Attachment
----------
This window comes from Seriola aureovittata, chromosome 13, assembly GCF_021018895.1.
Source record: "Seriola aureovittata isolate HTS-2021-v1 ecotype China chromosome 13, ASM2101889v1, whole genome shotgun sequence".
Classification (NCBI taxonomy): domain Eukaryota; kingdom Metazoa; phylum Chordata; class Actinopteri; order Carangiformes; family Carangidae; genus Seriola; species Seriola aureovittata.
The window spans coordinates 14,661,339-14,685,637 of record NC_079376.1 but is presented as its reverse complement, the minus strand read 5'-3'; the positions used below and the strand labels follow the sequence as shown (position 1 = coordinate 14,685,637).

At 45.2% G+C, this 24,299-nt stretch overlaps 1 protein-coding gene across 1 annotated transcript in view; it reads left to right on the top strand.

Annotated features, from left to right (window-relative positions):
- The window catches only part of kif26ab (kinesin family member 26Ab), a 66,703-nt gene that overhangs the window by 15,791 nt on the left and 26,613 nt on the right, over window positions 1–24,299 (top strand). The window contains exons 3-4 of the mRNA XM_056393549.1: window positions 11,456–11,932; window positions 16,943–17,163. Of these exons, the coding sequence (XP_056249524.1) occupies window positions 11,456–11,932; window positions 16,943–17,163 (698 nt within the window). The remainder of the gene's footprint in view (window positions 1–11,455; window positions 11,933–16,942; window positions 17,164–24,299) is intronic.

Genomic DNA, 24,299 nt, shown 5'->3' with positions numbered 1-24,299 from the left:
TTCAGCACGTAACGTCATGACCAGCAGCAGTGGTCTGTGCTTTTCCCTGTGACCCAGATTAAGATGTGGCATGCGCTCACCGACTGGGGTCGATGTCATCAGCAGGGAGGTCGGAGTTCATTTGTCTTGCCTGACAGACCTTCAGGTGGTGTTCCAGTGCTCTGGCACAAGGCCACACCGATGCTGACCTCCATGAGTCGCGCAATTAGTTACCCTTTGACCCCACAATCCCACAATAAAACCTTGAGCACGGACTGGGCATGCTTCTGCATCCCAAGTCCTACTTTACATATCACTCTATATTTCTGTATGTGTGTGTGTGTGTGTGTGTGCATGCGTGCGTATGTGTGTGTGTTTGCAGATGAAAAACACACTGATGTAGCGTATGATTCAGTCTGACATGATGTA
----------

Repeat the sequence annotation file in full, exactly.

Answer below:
This window comes from Seriola aureovittata, chromosome 13, assembly GCF_021018895.1.
Source record: "Seriola aureovittata isolate HTS-2021-v1 ecotype China chromosome 13, ASM2101889v1, whole genome shotgun sequence".
Classification (NCBI taxonomy): domain Eukaryota; kingdom Metazoa; phylum Chordata; class Actinopteri; order Carangiformes; family Carangidae; genus Seriola; species Seriola aureovittata.
The window spans coordinates 14,661,339-14,685,637 of record NC_079376.1 but is presented as its reverse complement, the minus strand read 5'-3'; the positions used below and the strand labels follow the sequence as shown (position 1 = coordinate 14,685,637).

At 45.2% G+C, this 24,299-nt stretch overlaps 1 protein-coding gene across 1 annotated transcript in view; it reads left to right on the top strand.

Annotated features, from left to right (window-relative positions):
- The window catches only part of kif26ab (kinesin family member 26Ab), a 66,703-nt gene that overhangs the window by 15,791 nt on the left and 26,613 nt on the right, over window positions 1–24,299 (top strand). The window contains exons 3-4 of the mRNA XM_056393549.1: window positions 11,456–11,932; window positions 16,943–17,163. Of these exons, the coding sequence (XP_056249524.1) occupies window positions 11,456–11,932; window positions 16,943–17,163 (698 nt within the window). The remainder of the gene's footprint in view (window positions 1–11,455; window positions 11,933–16,942; window positions 17,164–24,299) is intronic.

Genomic DNA, 24,299 nt, shown 5'->3' with positions numbered 1-24,299 from the left:
TTCAGCACGTAACGTCATGACCAGCAGCAGTGGTCTGTGCTTTTCCCTGTGACCCAGATTAAGATGTGGCATGCGCTCACCGACTGGGGTCGATGTCATCAGCAGGGAGGTCGGAGTTCATTTGTCTTGCCTGACAGACCTTCAGGTGGTGTTCCAGTGCTCTGGCACAAGGCCACACCGATGCTGACCTCCATGAGTCGCGCAATTAGTTACCCTTTGACCCCACAATCCCACAATAAAACCTTGAGCACGGACTGGGCATGCTTCTGCATCCCAAGTCCTACTTTACATATCACTCTATATTTCTGTATGTGTGTGTGTGTGTGTGTGTGCATGCGTGCGTATGTGTGTGTGTTTGCAGATGAAAAACACACTGATGTAGCGTATGATTCAGTCTGACATGATGTA